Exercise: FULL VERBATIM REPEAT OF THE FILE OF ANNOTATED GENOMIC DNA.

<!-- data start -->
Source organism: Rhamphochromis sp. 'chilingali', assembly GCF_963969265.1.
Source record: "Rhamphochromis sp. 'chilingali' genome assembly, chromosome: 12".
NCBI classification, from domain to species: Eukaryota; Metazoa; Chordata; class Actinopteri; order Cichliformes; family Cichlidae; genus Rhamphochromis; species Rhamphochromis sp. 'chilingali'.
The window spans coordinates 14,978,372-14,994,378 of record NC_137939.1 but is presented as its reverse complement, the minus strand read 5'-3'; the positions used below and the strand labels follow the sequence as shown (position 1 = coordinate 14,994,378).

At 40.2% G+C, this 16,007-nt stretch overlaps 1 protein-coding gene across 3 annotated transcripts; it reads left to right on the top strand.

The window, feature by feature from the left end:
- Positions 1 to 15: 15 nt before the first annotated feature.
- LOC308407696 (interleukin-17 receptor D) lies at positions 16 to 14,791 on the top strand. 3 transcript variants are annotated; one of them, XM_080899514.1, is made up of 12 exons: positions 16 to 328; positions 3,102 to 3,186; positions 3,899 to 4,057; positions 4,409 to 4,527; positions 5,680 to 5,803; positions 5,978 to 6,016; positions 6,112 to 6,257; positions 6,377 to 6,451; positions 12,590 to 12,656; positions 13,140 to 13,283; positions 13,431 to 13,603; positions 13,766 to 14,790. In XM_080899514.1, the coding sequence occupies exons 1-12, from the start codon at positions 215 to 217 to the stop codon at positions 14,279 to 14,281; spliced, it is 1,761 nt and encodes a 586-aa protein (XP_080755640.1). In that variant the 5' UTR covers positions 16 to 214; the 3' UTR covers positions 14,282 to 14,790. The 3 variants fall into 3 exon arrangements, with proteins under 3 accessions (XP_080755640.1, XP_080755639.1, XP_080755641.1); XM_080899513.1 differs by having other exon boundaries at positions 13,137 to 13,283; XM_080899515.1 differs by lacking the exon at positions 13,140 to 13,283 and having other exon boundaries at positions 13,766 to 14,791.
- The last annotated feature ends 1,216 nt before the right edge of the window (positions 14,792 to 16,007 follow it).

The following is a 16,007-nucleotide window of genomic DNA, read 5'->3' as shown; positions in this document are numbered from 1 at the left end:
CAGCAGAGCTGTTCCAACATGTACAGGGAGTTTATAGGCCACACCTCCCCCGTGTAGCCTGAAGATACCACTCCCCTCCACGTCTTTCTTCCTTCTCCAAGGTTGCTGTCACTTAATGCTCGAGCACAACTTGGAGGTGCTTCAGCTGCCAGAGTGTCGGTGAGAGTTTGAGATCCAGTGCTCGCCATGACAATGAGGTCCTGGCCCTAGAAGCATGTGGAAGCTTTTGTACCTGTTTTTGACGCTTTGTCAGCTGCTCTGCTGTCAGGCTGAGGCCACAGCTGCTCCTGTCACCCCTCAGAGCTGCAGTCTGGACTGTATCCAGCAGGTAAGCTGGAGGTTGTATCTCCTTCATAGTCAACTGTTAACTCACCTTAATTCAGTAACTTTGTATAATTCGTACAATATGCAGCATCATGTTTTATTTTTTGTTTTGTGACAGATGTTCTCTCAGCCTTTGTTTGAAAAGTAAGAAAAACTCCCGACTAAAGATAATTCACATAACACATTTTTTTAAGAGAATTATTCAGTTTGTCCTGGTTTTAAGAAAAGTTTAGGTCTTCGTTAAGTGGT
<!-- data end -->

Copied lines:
Source organism: Rhamphochromis sp. 'chilingali', assembly GCF_963969265.1.
Source record: "Rhamphochromis sp. 'chilingali' genome assembly, chromosome: 12".
NCBI classification, from domain to species: Eukaryota; Metazoa; Chordata; class Actinopteri; order Cichliformes; family Cichlidae; genus Rhamphochromis; species Rhamphochromis sp. 'chilingali'.
The window spans coordinates 14,978,372-14,994,378 of record NC_137939.1 but is presented as its reverse complement, the minus strand read 5'-3'; the positions used below and the strand labels follow the sequence as shown (position 1 = coordinate 14,994,378).

At 40.2% G+C, this 16,007-nt stretch overlaps 1 protein-coding gene across 3 annotated transcripts; it reads left to right on the top strand.

The window, feature by feature from the left end:
- Positions 1 to 15: 15 nt before the first annotated feature.
- LOC308407696 (interleukin-17 receptor D) lies at positions 16 to 14,791 on the top strand. 3 transcript variants are annotated; one of them, XM_080899514.1, is made up of 12 exons: positions 16 to 328; positions 3,102 to 3,186; positions 3,899 to 4,057; positions 4,409 to 4,527; positions 5,680 to 5,803; positions 5,978 to 6,016; positions 6,112 to 6,257; positions 6,377 to 6,451; positions 12,590 to 12,656; positions 13,140 to 13,283; positions 13,431 to 13,603; positions 13,766 to 14,790. In XM_080899514.1, the coding sequence occupies exons 1-12, from the start codon at positions 215 to 217 to the stop codon at positions 14,279 to 14,281; spliced, it is 1,761 nt and encodes a 586-aa protein (XP_080755640.1). In that variant the 5' UTR covers positions 16 to 214; the 3' UTR covers positions 14,282 to 14,790. The 3 variants fall into 3 exon arrangements, with proteins under 3 accessions (XP_080755640.1, XP_080755639.1, XP_080755641.1); XM_080899513.1 differs by having other exon boundaries at positions 13,137 to 13,283; XM_080899515.1 differs by lacking the exon at positions 13,140 to 13,283 and having other exon boundaries at positions 13,766 to 14,791.
- The last annotated feature ends 1,216 nt before the right edge of the window (positions 14,792 to 16,007 follow it).

The following is a 16,007-nucleotide window of genomic DNA, read 5'->3' as shown; positions in this document are numbered from 1 at the left end:
CAGCAGAGCTGTTCCAACATGTACAGGGAGTTTATAGGCCACACCTCCCCCGTGTAGCCTGAAGATACCACTCCCCTCCACGTCTTTCTTCCTTCTCCAAGGTTGCTGTCACTTAATGCTCGAGCACAACTTGGAGGTGCTTCAGCTGCCAGAGTGTCGGTGAGAGTTTGAGATCCAGTGCTCGCCATGACAATGAGGTCCTGGCCCTAGAAGCATGTGGAAGCTTTTGTACCTGTTTTTGACGCTTTGTCAGCTGCTCTGCTGTCAGGCTGAGGCCACAGCTGCTCCTGTCACCCCTCAGAGCTGCAGTCTGGACTGTATCCAGCAGGTAAGCTGGAGGTTGTATCTCCTTCATAGTCAACTGTTAACTCACCTTAATTCAGTAACTTTGTATAATTCGTACAATATGCAGCATCATGTTTTATTTTTTGTTTTGTGACAGATGTTCTCTCAGCCTTTGTTTGAAAAGTAAGAAAAACTCCCGACTAAAGATAATTCACATAACACATTTTTTTAAGAGAATTATTCAGTTTGTCCTGGTTTTAAGAAAAGTTTAGGTCTTCGTTAAGTGGT